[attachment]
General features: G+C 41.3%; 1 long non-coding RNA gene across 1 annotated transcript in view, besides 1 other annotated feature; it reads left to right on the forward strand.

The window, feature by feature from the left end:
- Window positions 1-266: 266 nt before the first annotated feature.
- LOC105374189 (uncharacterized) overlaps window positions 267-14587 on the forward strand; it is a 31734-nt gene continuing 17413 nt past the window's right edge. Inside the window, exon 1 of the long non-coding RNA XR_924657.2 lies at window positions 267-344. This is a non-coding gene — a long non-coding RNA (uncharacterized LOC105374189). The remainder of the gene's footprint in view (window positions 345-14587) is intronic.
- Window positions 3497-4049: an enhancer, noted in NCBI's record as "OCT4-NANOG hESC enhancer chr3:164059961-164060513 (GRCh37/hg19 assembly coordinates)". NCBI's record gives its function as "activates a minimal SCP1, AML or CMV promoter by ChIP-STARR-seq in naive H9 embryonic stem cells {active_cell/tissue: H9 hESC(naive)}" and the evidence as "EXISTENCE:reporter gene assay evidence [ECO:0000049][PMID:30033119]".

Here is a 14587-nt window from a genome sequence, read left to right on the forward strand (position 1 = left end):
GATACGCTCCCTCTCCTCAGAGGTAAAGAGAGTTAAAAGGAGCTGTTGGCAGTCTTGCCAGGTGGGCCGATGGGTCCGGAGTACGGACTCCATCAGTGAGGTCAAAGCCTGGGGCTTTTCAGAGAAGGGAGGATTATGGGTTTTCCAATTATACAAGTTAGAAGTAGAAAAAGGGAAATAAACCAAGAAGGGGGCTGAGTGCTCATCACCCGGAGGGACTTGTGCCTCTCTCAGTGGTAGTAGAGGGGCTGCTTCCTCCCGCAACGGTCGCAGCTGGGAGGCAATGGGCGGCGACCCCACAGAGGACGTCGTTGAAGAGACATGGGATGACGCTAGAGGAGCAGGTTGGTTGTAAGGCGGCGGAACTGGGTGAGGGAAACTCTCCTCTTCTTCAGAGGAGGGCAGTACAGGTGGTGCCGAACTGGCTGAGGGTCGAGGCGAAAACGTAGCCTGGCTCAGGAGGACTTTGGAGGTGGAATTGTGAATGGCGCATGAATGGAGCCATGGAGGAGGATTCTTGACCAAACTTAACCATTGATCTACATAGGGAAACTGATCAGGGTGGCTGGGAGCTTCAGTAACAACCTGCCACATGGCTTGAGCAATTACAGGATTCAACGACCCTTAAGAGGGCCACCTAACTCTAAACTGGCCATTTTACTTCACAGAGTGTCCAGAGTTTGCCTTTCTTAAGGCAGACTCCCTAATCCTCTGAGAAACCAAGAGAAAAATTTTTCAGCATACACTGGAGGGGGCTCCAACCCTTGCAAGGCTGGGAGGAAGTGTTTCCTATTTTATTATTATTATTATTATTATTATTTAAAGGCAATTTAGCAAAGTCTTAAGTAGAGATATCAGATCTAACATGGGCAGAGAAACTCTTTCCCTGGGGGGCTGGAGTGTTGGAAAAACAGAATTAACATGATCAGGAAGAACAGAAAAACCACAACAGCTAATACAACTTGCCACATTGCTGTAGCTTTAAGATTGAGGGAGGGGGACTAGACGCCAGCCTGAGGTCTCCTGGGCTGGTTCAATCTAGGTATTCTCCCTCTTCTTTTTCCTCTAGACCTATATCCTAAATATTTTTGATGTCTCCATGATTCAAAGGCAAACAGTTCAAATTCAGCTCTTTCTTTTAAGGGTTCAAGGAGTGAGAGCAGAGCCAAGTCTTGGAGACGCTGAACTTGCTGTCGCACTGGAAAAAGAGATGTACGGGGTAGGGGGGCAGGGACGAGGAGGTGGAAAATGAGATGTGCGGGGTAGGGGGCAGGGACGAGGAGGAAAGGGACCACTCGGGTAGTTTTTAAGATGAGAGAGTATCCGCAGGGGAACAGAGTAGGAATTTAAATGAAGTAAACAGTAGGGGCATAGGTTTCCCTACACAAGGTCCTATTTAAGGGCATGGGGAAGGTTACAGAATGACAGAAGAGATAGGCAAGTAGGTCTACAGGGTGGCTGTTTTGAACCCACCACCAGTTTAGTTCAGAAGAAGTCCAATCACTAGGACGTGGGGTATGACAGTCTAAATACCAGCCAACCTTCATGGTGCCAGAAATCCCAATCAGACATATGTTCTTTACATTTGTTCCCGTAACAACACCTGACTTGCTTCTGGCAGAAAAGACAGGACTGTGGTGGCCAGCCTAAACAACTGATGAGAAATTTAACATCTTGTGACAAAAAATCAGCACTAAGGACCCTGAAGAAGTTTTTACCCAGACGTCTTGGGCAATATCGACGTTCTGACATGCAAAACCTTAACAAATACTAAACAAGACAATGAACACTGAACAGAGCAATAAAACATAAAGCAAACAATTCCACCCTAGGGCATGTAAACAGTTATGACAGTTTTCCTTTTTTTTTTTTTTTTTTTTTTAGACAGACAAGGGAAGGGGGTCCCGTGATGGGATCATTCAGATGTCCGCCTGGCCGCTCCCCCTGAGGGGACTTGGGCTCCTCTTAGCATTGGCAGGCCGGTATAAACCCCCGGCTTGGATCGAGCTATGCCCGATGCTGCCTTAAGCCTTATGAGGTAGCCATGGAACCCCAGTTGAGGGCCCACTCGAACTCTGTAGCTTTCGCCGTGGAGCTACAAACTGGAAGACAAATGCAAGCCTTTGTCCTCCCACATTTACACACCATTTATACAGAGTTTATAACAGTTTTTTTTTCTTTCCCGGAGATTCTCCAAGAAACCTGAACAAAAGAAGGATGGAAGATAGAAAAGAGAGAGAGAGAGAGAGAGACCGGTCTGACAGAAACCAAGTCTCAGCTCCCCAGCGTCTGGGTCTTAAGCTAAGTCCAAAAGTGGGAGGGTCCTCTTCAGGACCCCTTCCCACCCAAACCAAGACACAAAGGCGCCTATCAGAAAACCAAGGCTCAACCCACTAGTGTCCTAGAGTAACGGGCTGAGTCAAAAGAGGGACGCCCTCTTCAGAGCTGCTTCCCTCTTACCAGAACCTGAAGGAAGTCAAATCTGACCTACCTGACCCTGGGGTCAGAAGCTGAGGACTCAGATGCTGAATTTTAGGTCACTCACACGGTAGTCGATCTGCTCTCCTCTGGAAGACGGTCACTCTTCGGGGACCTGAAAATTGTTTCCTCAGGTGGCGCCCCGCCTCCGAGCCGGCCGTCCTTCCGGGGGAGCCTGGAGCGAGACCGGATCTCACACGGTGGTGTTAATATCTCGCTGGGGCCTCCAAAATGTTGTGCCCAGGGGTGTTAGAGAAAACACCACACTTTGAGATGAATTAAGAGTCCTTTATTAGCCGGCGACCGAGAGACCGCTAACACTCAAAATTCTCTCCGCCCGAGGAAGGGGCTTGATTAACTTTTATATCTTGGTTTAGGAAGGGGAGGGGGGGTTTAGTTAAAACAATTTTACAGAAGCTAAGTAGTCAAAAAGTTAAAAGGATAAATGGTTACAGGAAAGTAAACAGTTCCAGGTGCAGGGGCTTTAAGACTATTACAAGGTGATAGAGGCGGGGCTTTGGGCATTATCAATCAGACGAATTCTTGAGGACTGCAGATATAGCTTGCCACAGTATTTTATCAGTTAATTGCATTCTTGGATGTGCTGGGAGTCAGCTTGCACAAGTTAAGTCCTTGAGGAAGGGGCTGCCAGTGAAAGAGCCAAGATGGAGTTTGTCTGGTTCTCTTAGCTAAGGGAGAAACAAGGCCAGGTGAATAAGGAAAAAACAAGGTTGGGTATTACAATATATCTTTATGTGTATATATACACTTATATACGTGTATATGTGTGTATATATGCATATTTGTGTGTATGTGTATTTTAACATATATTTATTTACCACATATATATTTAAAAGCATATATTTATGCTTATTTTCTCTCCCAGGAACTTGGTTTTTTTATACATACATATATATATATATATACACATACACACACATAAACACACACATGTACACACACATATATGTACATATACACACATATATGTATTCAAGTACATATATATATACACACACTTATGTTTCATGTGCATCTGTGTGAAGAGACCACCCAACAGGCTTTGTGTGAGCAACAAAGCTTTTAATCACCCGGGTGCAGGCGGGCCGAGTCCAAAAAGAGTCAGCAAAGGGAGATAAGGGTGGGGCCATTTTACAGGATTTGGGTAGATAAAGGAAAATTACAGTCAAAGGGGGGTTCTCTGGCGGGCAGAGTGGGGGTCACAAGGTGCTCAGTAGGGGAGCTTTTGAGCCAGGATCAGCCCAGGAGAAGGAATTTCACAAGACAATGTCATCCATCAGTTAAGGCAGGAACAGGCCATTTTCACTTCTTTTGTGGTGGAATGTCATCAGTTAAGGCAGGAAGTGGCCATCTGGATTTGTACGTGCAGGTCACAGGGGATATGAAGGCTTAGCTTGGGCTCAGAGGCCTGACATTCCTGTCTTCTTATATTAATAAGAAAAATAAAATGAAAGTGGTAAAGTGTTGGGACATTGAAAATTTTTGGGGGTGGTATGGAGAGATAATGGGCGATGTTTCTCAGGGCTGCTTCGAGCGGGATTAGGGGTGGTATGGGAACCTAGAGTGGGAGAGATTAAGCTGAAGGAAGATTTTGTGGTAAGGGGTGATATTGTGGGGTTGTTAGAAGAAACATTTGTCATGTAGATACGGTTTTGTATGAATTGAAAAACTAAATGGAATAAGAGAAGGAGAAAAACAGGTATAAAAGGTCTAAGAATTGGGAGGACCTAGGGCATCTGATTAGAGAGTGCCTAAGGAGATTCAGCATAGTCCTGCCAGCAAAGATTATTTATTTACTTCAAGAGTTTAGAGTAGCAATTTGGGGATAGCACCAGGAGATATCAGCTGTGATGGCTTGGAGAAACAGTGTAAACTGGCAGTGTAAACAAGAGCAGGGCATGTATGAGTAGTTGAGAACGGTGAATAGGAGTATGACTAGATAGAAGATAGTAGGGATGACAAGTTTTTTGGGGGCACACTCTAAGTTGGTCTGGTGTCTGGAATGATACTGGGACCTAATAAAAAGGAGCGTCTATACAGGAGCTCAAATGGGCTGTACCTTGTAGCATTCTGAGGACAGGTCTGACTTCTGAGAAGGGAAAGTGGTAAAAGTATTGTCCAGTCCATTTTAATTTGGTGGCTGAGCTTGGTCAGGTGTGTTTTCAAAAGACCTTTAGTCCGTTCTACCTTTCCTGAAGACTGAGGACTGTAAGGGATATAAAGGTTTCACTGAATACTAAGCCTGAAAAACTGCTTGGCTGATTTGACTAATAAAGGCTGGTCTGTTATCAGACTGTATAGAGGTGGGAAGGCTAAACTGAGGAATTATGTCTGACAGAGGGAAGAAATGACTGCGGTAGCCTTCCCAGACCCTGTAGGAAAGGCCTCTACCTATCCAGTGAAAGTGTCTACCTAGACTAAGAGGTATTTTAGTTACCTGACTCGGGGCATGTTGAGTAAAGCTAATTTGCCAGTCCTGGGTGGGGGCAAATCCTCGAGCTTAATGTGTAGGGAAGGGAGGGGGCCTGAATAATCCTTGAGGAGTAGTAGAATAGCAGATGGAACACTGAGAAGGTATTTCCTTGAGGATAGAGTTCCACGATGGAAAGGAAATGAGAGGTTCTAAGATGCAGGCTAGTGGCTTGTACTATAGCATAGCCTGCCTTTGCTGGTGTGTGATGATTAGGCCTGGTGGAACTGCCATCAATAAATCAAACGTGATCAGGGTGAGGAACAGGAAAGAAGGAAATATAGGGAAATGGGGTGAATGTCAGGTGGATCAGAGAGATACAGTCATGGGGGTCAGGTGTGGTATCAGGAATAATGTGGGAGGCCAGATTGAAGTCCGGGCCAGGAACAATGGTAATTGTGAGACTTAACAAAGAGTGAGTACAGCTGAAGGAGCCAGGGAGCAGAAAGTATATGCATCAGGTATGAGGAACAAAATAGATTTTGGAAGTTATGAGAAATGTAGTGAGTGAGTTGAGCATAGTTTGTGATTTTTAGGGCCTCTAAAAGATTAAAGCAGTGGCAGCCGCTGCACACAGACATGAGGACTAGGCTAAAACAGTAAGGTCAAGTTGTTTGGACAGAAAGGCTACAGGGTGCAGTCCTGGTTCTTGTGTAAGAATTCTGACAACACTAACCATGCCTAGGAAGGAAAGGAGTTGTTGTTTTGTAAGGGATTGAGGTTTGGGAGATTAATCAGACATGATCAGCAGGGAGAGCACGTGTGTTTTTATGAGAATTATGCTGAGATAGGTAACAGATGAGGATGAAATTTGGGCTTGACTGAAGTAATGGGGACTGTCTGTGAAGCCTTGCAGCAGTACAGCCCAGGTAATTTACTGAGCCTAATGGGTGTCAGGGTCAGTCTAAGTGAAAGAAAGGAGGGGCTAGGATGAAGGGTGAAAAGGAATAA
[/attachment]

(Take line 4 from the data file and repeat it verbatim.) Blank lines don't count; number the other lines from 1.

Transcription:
- LOC105374189 (uncharacterized) overlaps window positions 267-14587 on the forward strand; it is a 31734-nt gene continuing 17413 nt past the window's right edge. Inside the window, exon 1 of the long non-coding RNA XR_924657.2 lies at window positions 267-344. This is a non-coding gene — a long non-coding RNA (uncharacterized LOC105374189). The remainder of the gene's footprint in view (window positions 345-14587) is intronic.